“Mary Barra understands the value of taking full responsibility for G.M’.s latest, high-profile challenges, especially if she wants to send the message that this is a new G.M.” — Karl Brauer, auto research firm Kelley Blue Book.
Was it a “woman executive” thing or simply “CEO smarts”?
Either way (both ways?), General Motors’ chief executive officer Mary T. Barra is getting deserved kudos for setting a new high bar for addressing a business crisis. She met the crisis head on with a degree of disarming candor not normally seen under such duress — G.M.’s recall of about three million vehicles in two recent waves because of safety failures:
“Something went very wrong in our process in this instance, and terrible things happened.”
Ms. Barra also made it clear that G.M. action by accelerating its product reviews of safety issues. And the company announced the cost of the combined safety actions, some $300 million. Classic positive crisis management policy — accepting full responsibility for a serious problem and taking verifiable action to fix it.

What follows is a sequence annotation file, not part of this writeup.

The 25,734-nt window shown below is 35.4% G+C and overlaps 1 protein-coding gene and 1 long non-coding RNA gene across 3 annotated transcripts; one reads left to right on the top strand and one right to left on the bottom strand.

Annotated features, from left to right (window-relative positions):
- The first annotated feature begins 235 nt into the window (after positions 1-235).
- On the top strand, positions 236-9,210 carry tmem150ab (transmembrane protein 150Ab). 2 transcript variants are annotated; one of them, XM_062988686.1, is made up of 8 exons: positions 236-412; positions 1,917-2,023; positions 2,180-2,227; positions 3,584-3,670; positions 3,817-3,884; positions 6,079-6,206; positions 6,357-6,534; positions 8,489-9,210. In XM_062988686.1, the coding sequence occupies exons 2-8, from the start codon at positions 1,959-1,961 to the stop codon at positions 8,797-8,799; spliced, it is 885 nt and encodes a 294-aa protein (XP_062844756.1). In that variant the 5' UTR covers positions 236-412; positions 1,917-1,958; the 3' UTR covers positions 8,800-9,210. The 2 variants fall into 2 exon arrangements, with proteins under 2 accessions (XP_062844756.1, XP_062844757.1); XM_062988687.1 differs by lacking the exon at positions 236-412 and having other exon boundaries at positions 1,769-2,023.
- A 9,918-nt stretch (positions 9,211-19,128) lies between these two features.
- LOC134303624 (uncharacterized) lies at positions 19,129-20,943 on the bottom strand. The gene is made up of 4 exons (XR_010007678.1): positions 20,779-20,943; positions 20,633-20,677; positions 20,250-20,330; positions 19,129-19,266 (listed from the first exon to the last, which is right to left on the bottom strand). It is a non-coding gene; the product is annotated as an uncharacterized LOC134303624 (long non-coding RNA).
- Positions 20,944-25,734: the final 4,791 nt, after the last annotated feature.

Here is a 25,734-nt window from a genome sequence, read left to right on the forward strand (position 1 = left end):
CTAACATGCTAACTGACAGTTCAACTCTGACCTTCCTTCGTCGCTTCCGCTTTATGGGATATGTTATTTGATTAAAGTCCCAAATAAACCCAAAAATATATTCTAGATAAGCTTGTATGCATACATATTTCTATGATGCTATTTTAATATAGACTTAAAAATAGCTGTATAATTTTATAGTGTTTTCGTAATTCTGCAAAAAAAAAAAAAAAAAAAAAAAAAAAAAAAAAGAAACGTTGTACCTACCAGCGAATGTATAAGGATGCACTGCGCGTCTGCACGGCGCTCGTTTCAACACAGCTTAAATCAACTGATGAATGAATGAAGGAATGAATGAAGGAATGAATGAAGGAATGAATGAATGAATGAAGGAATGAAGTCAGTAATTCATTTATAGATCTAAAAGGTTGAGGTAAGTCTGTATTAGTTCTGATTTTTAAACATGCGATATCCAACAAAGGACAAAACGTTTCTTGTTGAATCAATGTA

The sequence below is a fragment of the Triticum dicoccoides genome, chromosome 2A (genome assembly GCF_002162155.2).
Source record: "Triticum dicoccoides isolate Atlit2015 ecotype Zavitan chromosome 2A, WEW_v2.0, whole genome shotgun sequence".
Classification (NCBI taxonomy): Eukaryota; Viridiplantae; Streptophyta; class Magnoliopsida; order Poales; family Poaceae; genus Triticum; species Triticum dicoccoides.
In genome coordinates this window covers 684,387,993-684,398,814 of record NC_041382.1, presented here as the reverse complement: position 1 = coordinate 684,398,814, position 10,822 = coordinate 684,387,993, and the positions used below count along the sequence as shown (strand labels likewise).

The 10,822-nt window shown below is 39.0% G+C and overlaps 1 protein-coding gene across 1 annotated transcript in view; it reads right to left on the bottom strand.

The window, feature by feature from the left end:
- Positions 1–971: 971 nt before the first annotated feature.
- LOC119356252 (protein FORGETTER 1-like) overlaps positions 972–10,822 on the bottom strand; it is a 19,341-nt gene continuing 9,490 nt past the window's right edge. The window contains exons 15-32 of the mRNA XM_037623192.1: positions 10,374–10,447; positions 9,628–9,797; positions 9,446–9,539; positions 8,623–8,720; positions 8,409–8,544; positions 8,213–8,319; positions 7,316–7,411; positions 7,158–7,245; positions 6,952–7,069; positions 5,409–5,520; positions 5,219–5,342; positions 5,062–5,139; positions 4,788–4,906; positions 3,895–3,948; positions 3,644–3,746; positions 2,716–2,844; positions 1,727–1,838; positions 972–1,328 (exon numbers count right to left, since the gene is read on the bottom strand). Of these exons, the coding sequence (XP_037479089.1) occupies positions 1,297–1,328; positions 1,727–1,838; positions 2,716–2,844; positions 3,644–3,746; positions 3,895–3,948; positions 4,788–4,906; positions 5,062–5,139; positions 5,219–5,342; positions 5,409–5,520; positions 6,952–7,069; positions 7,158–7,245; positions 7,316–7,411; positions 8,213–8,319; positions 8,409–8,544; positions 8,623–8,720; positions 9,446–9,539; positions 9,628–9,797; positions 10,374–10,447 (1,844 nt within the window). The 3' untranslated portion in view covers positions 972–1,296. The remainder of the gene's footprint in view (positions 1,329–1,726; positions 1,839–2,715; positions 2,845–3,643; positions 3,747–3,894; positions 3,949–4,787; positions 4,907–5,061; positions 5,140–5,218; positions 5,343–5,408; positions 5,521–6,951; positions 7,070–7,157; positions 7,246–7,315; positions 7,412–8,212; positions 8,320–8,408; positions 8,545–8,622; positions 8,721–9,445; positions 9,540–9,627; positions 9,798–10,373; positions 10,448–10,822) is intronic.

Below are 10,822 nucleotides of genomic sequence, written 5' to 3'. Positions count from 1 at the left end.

Some legal counsel may shudder with this approach, but it’s related to a growing appreciation of the four central outcomes of virtually every major organizational decision: financial, legal, operational and reputational. At root in the corporate world, a “reputational” outcome equates largely to the value of soft assets and brand. (Also see “Something Went ‘Very Wrong’ at G.M., Chief Says'”, Bill Vlasic and Christopher Jensen, New York Times, 3/17/14 @ http://nyti.ms/1ed0ivl)
The actual and potential roles of women executives was examined in depth at the recent “Women’s Empowerment Principles Event” at the United Nations headquarters in New York — in effect, a prelude to International Women’s Day, March 8th. A “Business In Society” TV program highlighting the views of featured speakers at the event ( in effect, a “WEPs capstone”) will air on DirecTV channel 222 on Saturday, March 22nd at 11 AM(EDT).